If you’ve seen either of the previous two M. Night Shyamalan films you know that David Dunn (Bruce Willis) and Kevin Wendell Crumb (James McAvoy) are indeed super-human while Elijah “Mr. Glass” Price (Samuel L. Jackson) fits the bill of the genius super-villain to stir the drink of this unusual cocktail.

Knowing Dr. Staple’s (Paulson) premise is faulty makes it hard to legitimize her point of view, but it does create tension waiting for the truth to be revealed. While messy in spots, and rather slow to get started, Glass is never boring. As expected, the film features a few Shyamalan twists as it delivers a suitable sequel to Split, even if it doesn’t reach anywhere near the heights of Unbreakable.

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The Kid Who Would Be King

by Alan Rapp on January 14, 2019

in Movie Reviews 

  • Title: The Kid Who Would Be King
  • IMDb: link

The Kid Who Would Be King movie reviewFar more successful than 2017’s dreary King Arthur: Legend of the Sword, there may be a lesson for Hollywood to adapt a lighter touch when embracing the legend of King Arthur. The Kid Who Would Be King is a family movie that kids are likely to enjoy more than adults, but what surprised me was how smart the film turned out to be and how earnest its themes which will help adults get onboard as well.

After a brief recap of the Arthur legend, the film opens in modern day with a slightly pudgy Alex (Louis Ashbourne Serkis) attempting to save his best friend Bedders (Dean Chaumoo) from a pair of older bullies (Tom Taylor and Rhianna Dorris). While running away from the bullies, Alex stumbles on a sword in a stone which he removes allowing the legend to begin.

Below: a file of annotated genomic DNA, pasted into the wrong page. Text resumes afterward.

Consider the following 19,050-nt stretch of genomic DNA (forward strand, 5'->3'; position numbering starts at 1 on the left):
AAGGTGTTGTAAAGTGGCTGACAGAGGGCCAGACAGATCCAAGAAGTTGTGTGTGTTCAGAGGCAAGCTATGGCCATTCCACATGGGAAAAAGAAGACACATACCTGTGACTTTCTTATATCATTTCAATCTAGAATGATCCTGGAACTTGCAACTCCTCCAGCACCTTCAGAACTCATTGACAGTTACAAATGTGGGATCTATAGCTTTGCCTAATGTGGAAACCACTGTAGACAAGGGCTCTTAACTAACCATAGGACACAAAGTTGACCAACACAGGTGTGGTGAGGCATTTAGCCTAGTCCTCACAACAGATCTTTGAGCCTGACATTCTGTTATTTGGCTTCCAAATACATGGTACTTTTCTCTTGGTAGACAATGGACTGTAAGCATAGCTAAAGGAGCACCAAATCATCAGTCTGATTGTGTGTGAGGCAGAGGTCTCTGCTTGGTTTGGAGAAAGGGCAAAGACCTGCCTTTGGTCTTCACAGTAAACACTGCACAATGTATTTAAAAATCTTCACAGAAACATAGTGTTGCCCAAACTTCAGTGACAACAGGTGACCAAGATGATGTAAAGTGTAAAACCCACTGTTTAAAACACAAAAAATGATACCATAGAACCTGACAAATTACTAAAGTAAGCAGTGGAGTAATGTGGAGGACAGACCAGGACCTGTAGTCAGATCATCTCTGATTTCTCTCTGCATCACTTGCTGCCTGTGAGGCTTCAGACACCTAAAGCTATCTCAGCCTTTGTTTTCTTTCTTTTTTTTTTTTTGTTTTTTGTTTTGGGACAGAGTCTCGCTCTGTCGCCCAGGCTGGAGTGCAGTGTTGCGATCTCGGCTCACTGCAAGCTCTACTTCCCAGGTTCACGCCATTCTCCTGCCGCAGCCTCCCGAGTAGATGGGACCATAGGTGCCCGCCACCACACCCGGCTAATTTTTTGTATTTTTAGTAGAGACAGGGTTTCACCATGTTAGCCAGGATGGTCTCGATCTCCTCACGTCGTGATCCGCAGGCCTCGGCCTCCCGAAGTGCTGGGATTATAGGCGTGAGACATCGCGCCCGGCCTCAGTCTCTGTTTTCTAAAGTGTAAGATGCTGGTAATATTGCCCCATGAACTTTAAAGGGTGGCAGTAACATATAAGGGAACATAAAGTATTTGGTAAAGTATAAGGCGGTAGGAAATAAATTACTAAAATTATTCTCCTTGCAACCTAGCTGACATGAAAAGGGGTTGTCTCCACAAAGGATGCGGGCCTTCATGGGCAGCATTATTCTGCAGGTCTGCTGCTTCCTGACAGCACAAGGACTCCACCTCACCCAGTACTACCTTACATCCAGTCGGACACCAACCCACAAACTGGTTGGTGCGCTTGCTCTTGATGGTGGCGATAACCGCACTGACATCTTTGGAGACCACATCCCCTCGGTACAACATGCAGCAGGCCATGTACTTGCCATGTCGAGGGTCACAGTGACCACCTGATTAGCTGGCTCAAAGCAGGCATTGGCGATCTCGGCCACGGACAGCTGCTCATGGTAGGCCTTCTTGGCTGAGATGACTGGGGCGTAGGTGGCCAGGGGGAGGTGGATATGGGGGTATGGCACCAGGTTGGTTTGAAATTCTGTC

Initially discounting what he sees, Alex is forced to believe by the sudden appearance of Merlin (played interchangeably by Patrick Stewart and Angus Imrie) and undead riders from the underworld attempting to retake the sword and deliver it to the evil sorceress Morgana (Rebecca Ferguson), who after being imprisoned for centuries is about to break free.

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On the Basis of Sex

by Alan Rapp on January 11, 2019

in Movie Reviews 

  • Title: On the Basis of Sex
  • IMDb: link

On the Basis of Sex movie reviewOn the Basis of Sex examines Ruth Bader Ginsburg‘s (Felicity Jones) road from one of only a handful of women granted entry into Harvard to arguing a landmark decision in front of the US Court of Appeals, while fighting sexual discrimination in some form or another every step of the way.

Broken into two parts, the film examines the discrimination and struggles Ruth went through both in college and as a graduate unable to find any firm interested in hiring a female litigator. While there’s plenty about the woman’s life left untold, such as the span and scope of her career following these events, the film spends quite a bit of time on Ginsburg’s family life and personal struggles which dovetails into the larger themes of the script allowing for the plot to climax in Ginsbrug’s argument before the US Court of Appeals for the Tenth Circuit in the first case of her career. Jones proves to be the movie’s greatest strength, handling a complex range of emotions over the course of the film leading to Ginsburg’s big moment and, as the film frames it, finding her purpose.